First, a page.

Every October, schools and organizations around the nation take part in National Bullying Prevention Month. They join the movement with the goal of encouraging communities to work together to stop bullying and cyberbullying. The hope is to prevent bullying and cyberbullying with a heightened awareness of the effect of bullying on victims of all ages.
In my travels over the past few weeks, I have seen evidence of increased interest in addressing this very difficult problem in our schools.
Bullying is often a spectator sport, and one of the most devastating social issues we face in our schools today. The culture that supports bullying is widespread and challenging to address and the consequences of not changing this culture can be destructive for both individuals and the entire school or district.
Typically, bullies like an audience. This audience can be differentiated by where they stand on whether they support the bully or side with the victim. In a culture where bullying is rampant, those providing direct support of the bully or direct defense of the victim are often in the minority. A large proportion of the onlookers fall in the middle, neither actively supporting or defending. Bullying prevention programs based on creating systemic change seek to shift these uninvolved onlookers toward the defender end of the spectrum.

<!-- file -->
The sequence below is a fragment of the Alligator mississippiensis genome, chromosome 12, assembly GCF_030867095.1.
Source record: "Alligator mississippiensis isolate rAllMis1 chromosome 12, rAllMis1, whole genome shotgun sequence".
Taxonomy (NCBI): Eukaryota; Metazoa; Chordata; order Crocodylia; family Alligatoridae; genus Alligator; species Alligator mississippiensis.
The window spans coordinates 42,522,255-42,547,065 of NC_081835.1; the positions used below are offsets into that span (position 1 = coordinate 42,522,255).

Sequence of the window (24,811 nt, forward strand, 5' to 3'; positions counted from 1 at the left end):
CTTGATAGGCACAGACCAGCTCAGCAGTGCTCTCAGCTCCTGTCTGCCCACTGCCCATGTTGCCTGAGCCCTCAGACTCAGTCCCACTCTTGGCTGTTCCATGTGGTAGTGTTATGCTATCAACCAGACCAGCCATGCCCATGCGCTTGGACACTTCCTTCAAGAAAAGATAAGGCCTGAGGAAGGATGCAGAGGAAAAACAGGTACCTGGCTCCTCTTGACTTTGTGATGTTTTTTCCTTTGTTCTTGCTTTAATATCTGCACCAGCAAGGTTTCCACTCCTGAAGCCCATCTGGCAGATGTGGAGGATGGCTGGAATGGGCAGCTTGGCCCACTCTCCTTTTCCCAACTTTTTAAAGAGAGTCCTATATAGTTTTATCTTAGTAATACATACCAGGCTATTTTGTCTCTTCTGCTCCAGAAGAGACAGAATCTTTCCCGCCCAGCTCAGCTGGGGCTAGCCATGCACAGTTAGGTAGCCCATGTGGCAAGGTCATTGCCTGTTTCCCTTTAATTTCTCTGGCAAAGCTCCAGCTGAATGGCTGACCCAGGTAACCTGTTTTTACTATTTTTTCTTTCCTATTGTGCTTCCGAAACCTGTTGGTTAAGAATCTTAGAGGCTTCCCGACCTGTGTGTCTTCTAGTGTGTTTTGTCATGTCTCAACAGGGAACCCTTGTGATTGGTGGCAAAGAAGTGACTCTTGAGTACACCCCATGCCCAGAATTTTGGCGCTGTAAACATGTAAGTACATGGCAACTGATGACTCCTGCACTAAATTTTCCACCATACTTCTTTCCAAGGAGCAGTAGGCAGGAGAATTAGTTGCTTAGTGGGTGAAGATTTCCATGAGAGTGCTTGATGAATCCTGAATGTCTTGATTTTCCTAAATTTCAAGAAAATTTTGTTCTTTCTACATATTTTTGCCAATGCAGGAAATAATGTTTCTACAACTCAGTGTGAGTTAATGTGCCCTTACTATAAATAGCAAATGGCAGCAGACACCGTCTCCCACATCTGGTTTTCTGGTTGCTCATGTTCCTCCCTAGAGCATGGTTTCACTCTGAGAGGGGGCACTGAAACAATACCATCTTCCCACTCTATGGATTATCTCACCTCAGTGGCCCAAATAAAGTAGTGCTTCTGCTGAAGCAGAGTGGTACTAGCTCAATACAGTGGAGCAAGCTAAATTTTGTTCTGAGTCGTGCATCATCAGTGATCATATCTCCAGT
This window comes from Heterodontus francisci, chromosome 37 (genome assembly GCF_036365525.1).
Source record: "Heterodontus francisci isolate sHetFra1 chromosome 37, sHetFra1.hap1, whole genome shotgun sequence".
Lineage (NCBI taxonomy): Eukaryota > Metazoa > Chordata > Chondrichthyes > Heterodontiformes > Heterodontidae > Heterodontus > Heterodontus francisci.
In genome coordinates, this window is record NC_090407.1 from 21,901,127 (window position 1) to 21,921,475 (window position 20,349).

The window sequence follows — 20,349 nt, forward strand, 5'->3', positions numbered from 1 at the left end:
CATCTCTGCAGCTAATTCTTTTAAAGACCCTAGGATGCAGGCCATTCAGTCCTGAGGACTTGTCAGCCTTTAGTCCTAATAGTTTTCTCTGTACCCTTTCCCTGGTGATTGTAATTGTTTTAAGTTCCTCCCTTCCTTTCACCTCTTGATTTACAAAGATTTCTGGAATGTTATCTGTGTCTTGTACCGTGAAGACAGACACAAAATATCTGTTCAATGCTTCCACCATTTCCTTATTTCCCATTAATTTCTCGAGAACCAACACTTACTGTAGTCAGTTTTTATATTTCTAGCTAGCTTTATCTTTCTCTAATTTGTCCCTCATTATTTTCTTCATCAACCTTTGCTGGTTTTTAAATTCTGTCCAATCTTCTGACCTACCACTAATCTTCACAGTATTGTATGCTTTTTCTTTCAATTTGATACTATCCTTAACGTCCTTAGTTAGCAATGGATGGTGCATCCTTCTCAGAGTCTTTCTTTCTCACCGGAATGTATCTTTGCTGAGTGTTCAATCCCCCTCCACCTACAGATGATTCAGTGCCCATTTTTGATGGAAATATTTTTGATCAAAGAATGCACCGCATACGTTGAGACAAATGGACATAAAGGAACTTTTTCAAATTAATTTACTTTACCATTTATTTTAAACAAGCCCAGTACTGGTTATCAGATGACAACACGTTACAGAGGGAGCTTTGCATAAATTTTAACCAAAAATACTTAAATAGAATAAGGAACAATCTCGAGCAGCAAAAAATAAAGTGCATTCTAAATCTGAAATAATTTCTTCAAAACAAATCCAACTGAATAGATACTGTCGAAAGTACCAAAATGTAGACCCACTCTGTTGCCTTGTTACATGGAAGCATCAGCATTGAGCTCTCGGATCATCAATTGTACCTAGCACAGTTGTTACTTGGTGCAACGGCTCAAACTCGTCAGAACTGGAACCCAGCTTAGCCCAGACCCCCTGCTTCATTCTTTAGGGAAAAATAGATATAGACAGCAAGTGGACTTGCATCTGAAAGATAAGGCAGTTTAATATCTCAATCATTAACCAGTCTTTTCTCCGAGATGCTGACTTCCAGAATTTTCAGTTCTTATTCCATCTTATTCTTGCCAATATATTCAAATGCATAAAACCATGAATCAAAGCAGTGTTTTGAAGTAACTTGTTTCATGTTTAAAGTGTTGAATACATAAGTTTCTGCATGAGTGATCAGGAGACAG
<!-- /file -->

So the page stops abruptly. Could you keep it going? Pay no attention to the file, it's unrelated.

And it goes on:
Systemic bullying prevention programs are designed to change the culture of a school by focusing on messaging and activities throughout the school year. Olweus is one of the most successful of these systemic programs. With intensive staff training, agreed upon guidelines, uniform discplinary responses, school mapping, and class meetings that matter, the Olweus Bullying Prevention Program seeks to establish a new culture within the school where everyone understands that bullying will not be tolerated. For more information on Olweus, please contact Mike Stamper, School Safety Program Coordinator at NWESD.
Changing the bullying cycle for students, however, is only part of an effective response to a culture that supports this behavior. Our schools also need to be vigilant and to work to prevent workplace harassment and bullying. Often overlooked, harassment of adult staff by other adults can lead to confusion for students being told to change their behavior. There is a national movement to create protections for adults who are bullied in the workplace.
Victims of bullying and those who wish to defend them, should keep the following key strategies in mind. Always document any incident of bullying, whether you are a victim or a witness. Jot down who, what, when, and where the incident took place. Report the incident to a trusted adult or supervisor. Stand up for those who are victims and encourage others to do so as well.